I'd say send it your way. It would stand out and be more appreciated if it's created by your hands as uniquely as you are. Who even knows what happens to the Thank you cards we send? have you ever seen your card after you were hired? Do they keep them in your file or throw them away. I bet a uniquely made card will remind them of who you are and possibly open the door to the job you applied for. So be you, because you only get one time to make an impression. Even with a thank you card.
Those who fail to plan... Plan to fail.
Those who refuse to work for themselves will always work for others.
I'm late on this thread but wanted to comment! At an important job I was trying to get (an advisor/counselor position at a college) I made small handmade cards for the whole committee. I never got feedback on whether they like them (as it took them months for the paperwork to go through for the hires) but a year later I was in a lady's office who interviewed me and I saw the card I made sitting on her bookcase.
Recently, I just applied for a very similar postition (advisor for a college), there were 10 committee members on the interview panel. The town the college is in values artisan crafts, etc. I made cards for all the committee members. Some of them were higher status men who could probably care less, and others were women who would definitely appreciate the cards. The single most thing I was mindful of was how it would further shape their opinion of me - and so I took the risk. I should find out soon if I got the job, but regardless I had to weigh it out whether or not it was a good idea to make that impression. It's important what you write too.. I used a thank you stamp and told them it was a pleasure meeting with them and I look forward to working with them soon.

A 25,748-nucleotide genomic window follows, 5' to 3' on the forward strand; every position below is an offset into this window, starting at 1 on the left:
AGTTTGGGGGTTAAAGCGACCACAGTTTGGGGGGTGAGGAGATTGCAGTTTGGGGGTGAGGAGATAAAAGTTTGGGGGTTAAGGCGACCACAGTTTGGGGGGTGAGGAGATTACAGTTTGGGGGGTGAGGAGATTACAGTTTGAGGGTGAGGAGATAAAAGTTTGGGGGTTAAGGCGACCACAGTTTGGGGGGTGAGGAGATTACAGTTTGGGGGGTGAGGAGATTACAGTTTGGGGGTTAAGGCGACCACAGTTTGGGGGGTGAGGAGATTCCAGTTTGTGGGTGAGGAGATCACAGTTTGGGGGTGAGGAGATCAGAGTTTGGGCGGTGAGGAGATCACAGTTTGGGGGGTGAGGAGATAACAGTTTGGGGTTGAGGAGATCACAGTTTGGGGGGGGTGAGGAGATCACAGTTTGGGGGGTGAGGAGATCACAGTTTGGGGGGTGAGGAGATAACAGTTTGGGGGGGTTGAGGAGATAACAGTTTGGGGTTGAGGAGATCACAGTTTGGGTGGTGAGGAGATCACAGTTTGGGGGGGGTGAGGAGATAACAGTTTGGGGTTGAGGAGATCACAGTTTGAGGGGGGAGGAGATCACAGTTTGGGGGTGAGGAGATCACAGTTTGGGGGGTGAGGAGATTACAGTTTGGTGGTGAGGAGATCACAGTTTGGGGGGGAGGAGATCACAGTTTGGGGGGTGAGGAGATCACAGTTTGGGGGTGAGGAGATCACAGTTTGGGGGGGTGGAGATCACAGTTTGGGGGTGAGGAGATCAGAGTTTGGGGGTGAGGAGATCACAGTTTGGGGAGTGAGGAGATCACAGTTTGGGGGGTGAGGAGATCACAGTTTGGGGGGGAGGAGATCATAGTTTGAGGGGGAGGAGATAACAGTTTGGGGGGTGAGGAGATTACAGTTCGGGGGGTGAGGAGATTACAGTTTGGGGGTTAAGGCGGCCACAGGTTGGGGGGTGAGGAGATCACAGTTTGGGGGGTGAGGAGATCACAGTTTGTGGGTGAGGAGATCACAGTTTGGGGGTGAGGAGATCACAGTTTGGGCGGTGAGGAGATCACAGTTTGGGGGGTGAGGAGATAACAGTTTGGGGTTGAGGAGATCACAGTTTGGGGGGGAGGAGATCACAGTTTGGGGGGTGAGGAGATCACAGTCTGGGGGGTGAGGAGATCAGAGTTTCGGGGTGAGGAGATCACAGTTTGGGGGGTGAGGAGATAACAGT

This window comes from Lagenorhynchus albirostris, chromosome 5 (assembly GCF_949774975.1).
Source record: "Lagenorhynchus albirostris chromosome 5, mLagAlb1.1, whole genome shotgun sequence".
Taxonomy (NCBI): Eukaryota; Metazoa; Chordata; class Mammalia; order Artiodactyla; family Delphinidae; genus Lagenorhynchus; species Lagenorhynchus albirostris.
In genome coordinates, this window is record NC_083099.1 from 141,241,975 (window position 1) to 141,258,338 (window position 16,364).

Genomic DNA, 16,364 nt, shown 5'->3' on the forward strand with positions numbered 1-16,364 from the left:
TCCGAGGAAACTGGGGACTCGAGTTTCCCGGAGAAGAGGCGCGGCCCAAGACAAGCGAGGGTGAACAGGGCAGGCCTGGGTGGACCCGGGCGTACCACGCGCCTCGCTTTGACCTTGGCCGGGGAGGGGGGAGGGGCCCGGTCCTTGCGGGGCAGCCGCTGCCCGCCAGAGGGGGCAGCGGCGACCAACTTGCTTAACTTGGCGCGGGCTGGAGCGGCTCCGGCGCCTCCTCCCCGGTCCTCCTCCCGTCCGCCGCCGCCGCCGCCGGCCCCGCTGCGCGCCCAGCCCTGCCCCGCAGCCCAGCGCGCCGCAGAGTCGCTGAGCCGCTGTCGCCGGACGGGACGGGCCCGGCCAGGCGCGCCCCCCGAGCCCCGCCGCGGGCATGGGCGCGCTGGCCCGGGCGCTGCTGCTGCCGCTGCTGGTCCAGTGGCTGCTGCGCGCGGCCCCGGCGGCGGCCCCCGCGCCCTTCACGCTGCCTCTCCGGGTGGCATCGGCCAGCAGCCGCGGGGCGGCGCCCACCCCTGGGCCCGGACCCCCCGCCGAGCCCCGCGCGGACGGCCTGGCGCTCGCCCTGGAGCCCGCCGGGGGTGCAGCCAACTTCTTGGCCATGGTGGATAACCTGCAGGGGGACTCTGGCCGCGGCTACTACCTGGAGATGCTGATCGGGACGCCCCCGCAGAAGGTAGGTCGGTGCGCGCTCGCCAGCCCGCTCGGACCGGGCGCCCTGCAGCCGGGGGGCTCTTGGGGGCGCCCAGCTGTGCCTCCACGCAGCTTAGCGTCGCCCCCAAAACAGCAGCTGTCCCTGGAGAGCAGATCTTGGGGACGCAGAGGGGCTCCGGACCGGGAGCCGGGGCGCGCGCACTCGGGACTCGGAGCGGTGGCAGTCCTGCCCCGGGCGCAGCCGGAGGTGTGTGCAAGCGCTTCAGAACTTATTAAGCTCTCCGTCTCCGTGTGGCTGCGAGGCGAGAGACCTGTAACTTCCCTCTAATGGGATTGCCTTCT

I saw this and had to comment as well. Years ago, I was working as a freelancer for a female marketing director. I really wanted to secure more work from her. I was making handmade Papercrafting books for Christmas gifts for family members and decided to send her one as well. As it turned out, she really appreciated it and gave me more work. That was more than 10 years ago, and I still do projects for her. That being said, if it was a male, I don't know if I'd get the same results!
Jumping on late as well and wanted to chime in, I interview approximately 25 to 30 candidates a month for caregiving positions. I have never in the 8 years I have been doing this, recieved a single card. A thank you card definately tells the agency/company that you are interested, serious and eager to hear back soon. good luck